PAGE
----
World Comic Book Review

29th February 2024

Green Lanterns #1 and #2 (review)

Green Lanterns #1 and #2 (review)
(DC Comics, June 2016)
Writers: #1 =Geoff Johns and Sam Humphries
#2 – Sam Humphries

The comic book characters known as and featuring in the new title “Green Lanterns” are, in American comic book publisher DC Comics’ mythology, a corps of interstellar peacekeepers, their numbers derived from various alien species. Each Green Lantern is armed with a ring capable of translating thought into plasma constructions. The concept remains fresh even though it was (re-)formulated in 1959 (there was another, non-science fiction version dating back to 1940).

We have written about two “Green Lantern” comics before (Parallax Error and Edge of Oblivion) with disparaging conclusions. This review is no different in tone, although on this occasion we concentrate upon the broader, systemic flaws of one of the writers, Geoff Johns, rather than the editorial failure in conceptual delivery we described previously.

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Detective Comics #935 (review)

Detective Comics #935 (review)
(DC Comics, August 2016)
Writer: James Tynion IV

This story follows the classic bridge format of serialised superhero comic books: a pillar of action at both ends, supporting a broad span of melodrama. It stars DC Comics’ major character property, Batman, and over half-a-dozen ancillary characters: Red Robin, Spoiler, Orphan, Azrael, Batwoman and her father Colonel Kane, a young Clayface, and Batman’s loyal butler Alfred Pennyworth. Missing are the other significant associates: Nightwing, Robin, Red Hood, Man-Bat, and Batgirl, no doubt caught up in their own or other titles.

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New Suicide Squad #21 (review)

New Suicide Squad #21 (review)
DC Comics, August 2016
Writer: Tim Seeley

On the back of our recent and very positive review of “Harley Quinn and the Suicide Squad April Fool’s Day Special“, we engaged in precisely the sort of consumer behaviour that US comic book publisher DC Comics wished us to do: we purchased the latest issue of DC Comics’ related publication, “New Suicide Squad”. DC Comics were hoping to ensnare new readers with this sales strategy, but in its execution, offering to new readers such a poorly crafted issue as an entry, the publisher fails entirely.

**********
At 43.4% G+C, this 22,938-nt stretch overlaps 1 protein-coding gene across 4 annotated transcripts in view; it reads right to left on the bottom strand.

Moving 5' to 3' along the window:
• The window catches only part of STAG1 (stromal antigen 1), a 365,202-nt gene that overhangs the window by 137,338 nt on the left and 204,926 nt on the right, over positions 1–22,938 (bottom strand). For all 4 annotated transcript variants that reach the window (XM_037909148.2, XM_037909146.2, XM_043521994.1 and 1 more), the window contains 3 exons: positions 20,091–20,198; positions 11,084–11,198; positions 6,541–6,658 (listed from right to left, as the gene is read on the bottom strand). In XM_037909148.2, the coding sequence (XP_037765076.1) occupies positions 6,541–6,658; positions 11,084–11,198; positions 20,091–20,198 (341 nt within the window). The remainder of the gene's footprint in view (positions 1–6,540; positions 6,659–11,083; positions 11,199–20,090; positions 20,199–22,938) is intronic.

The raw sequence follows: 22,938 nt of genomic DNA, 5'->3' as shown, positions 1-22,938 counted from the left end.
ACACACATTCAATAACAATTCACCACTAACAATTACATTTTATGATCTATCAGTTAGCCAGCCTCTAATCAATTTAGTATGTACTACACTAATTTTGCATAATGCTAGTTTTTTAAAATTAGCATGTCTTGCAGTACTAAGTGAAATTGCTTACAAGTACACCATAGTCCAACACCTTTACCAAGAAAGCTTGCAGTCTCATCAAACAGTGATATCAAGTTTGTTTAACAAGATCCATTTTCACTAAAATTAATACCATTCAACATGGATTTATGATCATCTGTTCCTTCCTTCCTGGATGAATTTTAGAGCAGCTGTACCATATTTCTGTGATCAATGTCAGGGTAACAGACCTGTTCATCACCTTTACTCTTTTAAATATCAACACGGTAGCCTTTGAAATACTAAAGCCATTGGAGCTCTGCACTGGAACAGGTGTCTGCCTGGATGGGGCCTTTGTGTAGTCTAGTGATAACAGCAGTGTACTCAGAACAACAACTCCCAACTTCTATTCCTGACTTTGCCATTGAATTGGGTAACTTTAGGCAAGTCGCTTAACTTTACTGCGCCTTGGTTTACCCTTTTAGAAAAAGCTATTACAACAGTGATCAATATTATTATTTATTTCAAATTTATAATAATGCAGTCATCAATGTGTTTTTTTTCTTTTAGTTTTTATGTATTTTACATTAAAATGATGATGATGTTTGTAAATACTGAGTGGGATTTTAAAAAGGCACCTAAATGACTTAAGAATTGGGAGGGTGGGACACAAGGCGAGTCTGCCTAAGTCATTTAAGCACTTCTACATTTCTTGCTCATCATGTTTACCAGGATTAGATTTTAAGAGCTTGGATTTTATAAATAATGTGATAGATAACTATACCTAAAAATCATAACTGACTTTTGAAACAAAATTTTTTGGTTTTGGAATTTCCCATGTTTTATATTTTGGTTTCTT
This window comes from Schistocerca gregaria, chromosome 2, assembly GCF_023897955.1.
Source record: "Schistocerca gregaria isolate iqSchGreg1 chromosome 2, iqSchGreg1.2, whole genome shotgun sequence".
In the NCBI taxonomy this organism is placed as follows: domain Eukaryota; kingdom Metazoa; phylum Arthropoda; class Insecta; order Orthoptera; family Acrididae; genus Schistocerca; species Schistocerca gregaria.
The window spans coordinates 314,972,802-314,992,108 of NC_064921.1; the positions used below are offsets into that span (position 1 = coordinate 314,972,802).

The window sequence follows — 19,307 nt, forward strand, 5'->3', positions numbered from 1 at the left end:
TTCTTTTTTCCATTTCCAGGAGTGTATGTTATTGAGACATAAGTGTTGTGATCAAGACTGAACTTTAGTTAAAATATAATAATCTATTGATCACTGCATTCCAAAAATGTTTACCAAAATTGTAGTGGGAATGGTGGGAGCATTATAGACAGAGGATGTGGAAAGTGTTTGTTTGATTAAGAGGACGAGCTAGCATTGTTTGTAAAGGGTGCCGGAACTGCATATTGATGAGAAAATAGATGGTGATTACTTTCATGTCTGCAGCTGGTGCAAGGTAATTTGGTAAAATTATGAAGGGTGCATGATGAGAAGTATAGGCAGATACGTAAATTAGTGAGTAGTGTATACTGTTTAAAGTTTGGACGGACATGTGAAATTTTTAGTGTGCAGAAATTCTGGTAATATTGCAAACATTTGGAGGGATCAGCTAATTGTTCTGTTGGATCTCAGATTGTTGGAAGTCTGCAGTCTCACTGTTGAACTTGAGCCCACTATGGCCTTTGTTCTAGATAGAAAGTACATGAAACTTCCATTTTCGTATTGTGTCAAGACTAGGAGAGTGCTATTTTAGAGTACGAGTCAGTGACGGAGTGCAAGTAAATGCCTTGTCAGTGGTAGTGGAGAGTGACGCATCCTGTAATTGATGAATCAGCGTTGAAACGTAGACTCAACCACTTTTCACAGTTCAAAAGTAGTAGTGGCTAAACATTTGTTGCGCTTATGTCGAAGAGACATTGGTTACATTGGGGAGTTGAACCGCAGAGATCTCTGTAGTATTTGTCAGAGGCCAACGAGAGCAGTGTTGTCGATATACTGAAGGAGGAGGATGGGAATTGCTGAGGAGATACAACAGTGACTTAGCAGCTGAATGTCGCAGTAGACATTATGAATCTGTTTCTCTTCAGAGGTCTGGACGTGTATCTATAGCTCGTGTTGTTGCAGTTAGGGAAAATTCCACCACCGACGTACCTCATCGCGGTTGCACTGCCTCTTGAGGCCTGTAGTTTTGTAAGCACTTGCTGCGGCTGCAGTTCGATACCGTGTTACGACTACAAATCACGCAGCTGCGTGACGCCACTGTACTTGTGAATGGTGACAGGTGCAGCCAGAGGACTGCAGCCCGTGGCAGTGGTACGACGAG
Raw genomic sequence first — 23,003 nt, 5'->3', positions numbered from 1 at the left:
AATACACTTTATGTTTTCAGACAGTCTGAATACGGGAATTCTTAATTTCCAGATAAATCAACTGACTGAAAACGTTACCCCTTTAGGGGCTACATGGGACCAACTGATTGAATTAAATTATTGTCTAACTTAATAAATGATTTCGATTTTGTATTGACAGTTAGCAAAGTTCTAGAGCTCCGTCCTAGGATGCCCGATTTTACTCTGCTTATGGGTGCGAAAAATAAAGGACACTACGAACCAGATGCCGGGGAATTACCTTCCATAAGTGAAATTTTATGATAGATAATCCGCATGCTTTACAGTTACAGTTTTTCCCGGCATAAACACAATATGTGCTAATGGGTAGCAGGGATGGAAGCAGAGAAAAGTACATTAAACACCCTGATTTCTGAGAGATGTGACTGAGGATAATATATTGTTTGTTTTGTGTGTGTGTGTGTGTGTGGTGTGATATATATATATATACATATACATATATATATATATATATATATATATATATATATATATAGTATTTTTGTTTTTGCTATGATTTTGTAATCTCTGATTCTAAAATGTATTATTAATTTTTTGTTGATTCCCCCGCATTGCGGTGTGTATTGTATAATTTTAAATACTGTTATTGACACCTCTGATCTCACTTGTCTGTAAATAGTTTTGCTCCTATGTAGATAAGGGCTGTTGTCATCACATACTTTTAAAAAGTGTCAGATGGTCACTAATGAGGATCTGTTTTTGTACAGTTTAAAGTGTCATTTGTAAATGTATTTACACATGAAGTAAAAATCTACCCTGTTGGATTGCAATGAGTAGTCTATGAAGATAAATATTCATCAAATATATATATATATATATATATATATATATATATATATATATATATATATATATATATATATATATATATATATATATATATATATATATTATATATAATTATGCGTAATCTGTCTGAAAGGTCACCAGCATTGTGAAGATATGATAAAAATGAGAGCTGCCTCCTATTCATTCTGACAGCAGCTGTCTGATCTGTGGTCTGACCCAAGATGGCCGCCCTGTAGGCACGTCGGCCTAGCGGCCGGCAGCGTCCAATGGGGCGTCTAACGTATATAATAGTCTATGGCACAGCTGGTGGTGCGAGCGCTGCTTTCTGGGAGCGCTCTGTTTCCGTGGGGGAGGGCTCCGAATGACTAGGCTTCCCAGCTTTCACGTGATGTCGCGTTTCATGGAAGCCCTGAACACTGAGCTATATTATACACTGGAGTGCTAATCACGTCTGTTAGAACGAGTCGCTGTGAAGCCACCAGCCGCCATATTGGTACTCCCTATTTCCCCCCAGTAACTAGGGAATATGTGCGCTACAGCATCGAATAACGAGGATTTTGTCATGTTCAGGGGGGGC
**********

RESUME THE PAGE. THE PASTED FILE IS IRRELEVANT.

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Harley Quinn and the Suicide Squad #1 April Fool’s Day Special (review)

Harley Quinn and the Suicide Squad #1 April Fool’s Day Special (review)
(DC Comics, May 2016)
Writer: Rob Williams

The publication, “Harley Quinn and the Suicide Squad #1 April Fool’s Day Special” is a story which skims thematic tones and mise-en-scenes like a hockey puck on ice. American comic book publisher DC Comics has issued this, no doubt, to tie in with the forthcoming motion picture, “Suicide Squad”.

In trailers for the film, Australian actress Margot Robbie steals the show in her role as the psychotic character Harley Quinn. Harley Quinn, an adversary.of DC Comics iconic hero Batman, is a brawler with no super powers, and as such the character property’s status as a fan favourite is a little unique. Harley Quinn has as a foundation an almost Japanese combination of madness, violence, and raw coquettishness, triggered and perpetuated by an “amae” relationship with one of the most vile and murderous of all comic book villains, The Joker (“Amae” is a Japanese word meaning a subconscious sense of reliance, a desire to be loved, and submissive desire).

This issue, as the title suggests, focusses on Harley Quinn, with other Japanese manga elements. For most of this issue the story is light-hearted and effervescent. The beginning of the story involves Harley Quinn in a state of “hikikomori”, hiding from society in a room eating junk food, with poor hygiene, and suffering delusions.

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